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Let $G$ be a directed clique. Prove that $$G \text{ has Hamiltonian cycle} \Leftrightarrow G\text{ is strongly connected}$$

$(\Rightarrow)$ is obvious, but I completely don't know how to prove $(\Leftarrow)$

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1 Answer 1

I'm assuming "directed clique" means "tournament".

Theorem: Let $G$ be a tournament. If $G$ is strongly connected then $G$ has a Hamilton cycle.

As with many Hamilton cycle proofs, we assume the longest cycle is $C$ and there is a vertex $x$ outside of $C$, then construct a larger cycle, giving a contradiction. The situation looks like this:

The longest cycle $C$ in $G$, and a vertex $x$ outside of $C$

Let $v_0,v_1,\ldots,v_{n-1}$ be the vertices of $C$, labelled in order.

Situation 1: $v_i x$ and $x v_{i+1 \mod n}$ are both edges in $G$, for some $i \in \{0,1,\ldots,n-1\}$. Then we can find a longer cycle as depicted below, giving a contradiction.

How we can find a longer cycle in Situation 1

Situation 2: $v_i x$ and $x v_j$ are both edges in $G$, for some $i,j \in \{0,1,\ldots,n-1\}$. Claim: there exists some $k \in \{0,1,\ldots,n-1\}$, such that $v_k x$ and $x v_{k+1 \mod n}$ are both edges in $G$. Hence we are in Situation 1, and we can extend the cycle, giving a contradiction.

Cute proof of the claim: For $i \in \{0,1,\ldots,n-1\}$, colour vertex $v_i$ black if $v_i x$ is an edge in $G$, or white if $x v_i$ is an edge in $G$. (Exactly one of these edges are present for each $i \in \{0,1,\ldots,n-1\}$ since $G$ is a tournament.) An example is illustrated below:

Necklace generated by $x$

Hence $C$ forms a necklace, and we know there is at least one white bead, and one black bead. So there is must be at least one black bead followed by one white bead.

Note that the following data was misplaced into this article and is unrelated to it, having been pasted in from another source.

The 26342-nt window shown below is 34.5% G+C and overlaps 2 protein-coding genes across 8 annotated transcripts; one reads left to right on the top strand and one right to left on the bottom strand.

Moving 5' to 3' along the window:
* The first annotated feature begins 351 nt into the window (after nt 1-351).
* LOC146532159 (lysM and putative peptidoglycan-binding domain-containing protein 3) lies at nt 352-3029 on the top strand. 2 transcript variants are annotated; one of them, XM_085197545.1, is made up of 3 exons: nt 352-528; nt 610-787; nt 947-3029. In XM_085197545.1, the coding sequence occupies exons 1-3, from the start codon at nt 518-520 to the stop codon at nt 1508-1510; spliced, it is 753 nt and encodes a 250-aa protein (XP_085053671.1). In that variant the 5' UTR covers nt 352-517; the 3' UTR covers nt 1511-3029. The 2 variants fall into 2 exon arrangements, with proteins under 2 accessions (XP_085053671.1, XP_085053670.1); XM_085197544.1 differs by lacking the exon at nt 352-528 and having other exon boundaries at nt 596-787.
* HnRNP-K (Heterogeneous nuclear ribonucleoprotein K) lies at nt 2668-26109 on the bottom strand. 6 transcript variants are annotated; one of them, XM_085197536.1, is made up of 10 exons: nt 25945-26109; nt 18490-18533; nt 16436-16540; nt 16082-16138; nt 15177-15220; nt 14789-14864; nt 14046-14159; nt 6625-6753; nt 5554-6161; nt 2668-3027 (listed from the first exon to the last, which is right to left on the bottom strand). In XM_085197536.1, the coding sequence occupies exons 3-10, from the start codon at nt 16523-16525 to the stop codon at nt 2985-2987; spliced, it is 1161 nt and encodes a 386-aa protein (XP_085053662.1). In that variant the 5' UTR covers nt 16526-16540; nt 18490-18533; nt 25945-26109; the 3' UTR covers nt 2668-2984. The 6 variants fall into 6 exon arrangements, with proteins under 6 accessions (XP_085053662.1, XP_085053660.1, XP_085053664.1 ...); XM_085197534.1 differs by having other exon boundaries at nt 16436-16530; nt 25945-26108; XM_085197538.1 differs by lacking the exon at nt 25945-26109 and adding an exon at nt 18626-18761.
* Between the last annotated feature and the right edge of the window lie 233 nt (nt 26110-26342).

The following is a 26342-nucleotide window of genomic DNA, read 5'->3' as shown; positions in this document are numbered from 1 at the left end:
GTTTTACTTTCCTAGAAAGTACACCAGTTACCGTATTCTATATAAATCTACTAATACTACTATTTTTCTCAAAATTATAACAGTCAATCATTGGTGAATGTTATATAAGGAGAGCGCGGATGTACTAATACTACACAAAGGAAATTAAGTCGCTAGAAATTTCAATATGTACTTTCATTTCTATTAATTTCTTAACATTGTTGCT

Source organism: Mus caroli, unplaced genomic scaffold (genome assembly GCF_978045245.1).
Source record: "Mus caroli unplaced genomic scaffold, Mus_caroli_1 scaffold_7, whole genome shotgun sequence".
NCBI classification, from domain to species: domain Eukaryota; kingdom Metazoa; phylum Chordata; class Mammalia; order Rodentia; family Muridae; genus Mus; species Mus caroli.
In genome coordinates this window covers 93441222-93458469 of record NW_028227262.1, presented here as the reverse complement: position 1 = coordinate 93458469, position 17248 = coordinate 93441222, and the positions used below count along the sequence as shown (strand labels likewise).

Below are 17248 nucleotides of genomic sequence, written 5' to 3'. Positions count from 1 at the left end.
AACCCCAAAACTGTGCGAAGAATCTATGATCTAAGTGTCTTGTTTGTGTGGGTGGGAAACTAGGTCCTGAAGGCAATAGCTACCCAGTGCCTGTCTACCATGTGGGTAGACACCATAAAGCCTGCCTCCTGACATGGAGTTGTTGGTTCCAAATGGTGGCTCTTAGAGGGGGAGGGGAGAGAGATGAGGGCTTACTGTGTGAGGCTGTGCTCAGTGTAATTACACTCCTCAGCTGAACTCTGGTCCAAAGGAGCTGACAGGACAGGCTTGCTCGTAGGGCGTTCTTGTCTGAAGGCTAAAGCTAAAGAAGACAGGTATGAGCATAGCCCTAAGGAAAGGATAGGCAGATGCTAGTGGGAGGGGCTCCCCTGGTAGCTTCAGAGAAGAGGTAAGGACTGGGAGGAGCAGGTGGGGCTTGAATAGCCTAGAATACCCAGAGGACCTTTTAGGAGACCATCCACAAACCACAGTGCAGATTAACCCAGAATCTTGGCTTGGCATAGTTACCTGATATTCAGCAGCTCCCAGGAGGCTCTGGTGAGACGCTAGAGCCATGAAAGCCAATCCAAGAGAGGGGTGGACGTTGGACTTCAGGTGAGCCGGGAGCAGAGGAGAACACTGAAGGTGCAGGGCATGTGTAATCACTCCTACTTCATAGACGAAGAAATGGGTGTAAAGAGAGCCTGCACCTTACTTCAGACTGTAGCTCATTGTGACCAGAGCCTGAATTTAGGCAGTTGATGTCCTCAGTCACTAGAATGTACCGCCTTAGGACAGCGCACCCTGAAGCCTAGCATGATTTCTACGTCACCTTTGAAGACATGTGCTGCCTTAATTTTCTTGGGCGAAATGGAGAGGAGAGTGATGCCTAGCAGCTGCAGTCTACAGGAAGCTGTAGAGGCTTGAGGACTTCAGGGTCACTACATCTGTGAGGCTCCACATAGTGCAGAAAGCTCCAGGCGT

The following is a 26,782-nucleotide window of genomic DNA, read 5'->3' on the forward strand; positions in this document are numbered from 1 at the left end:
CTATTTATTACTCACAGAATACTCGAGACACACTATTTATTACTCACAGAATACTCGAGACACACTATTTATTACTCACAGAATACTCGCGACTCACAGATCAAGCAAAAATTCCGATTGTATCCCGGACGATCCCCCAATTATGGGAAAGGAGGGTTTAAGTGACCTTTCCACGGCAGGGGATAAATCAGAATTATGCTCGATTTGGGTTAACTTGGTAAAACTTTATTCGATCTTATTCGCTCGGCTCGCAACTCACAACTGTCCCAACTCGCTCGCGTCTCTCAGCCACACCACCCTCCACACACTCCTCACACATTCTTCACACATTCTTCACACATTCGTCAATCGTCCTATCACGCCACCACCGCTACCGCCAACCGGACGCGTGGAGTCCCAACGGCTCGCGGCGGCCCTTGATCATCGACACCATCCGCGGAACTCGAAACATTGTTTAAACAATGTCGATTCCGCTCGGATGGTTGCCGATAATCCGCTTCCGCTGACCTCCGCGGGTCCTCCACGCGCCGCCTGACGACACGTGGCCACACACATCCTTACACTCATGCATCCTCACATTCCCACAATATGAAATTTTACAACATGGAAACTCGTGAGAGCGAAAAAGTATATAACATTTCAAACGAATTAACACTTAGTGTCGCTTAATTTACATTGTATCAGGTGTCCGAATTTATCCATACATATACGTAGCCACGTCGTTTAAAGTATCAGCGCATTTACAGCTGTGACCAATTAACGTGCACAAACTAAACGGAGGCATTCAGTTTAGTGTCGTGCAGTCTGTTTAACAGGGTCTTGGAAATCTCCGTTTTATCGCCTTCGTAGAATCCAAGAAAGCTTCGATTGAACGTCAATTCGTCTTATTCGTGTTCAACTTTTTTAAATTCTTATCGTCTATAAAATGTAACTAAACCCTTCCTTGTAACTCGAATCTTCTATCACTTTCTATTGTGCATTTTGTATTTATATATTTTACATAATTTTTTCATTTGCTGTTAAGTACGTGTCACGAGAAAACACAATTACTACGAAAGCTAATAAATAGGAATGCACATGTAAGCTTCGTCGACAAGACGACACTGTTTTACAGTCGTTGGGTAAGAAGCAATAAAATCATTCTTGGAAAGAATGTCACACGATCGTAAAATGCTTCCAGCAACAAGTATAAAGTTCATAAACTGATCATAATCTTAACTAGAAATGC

Situation 3: There are two vertices $x$ and $y$ outside of $C$ for which (a) there is a path from $x$ to $y$ contained outside of $C$, (b) $v_i x$ is an edge in $G$ for some $i \in \{0,1,\ldots,n-1\}$ and (c) $y v_j$ is an edge in $G$ for some $j \in \{0,1,\ldots,n-1\}$.

First, we observe that $v_i x$ is an edge in $G$ for all $i \in \{0,1,\ldots,n-1\}$, otherwise we are in Situation $2$ for $x$. Similarly, $y v_j$ is an edge in $G$ for all $j \in \{0,1,\ldots,n-1\}$.

We can find a longer cycle as depicted below, giving a contradiction.

How we can find a longer cycle in Situation 3

Finally, we observe that Situation 3 (or Situation 1) is unavoidable. We simply take a non-self-intersecting walk starting at a vertex in $C$ to a vertex outside of $C$, then walk back to some vertex in $C$. Such a walk exists, since $G$ is strongly connected. The first vertex we visit outside of $C$ we call $x$, and the last vertex we visit outside of $C$ we call $y$.

This completes the proof. Some remarks:

  • Various papers assert this was first proved in the paper:

P. Camion, Chemins et circuits hamiltoniens des graphes complets. C. R. Acad. Sci. Paris 249 (1959) 2151–2152. (In French)

(I don't have access to this paper, and doubt I would understand it even if I did have access.)

  • One strengthening of this result is by Moon who showed that there are at least $3$ directed edges belonging to directed cycles of all possible lengths ($3,4,\ldots,n$ where $n$ is the number of vertices in $G$):

J. W. Moon, On $k$-cyclic and pancyclic arcs in strong tournaments. J. Combin. Inform. System Sci. 19 (1994), no. 3-4, 207–214.

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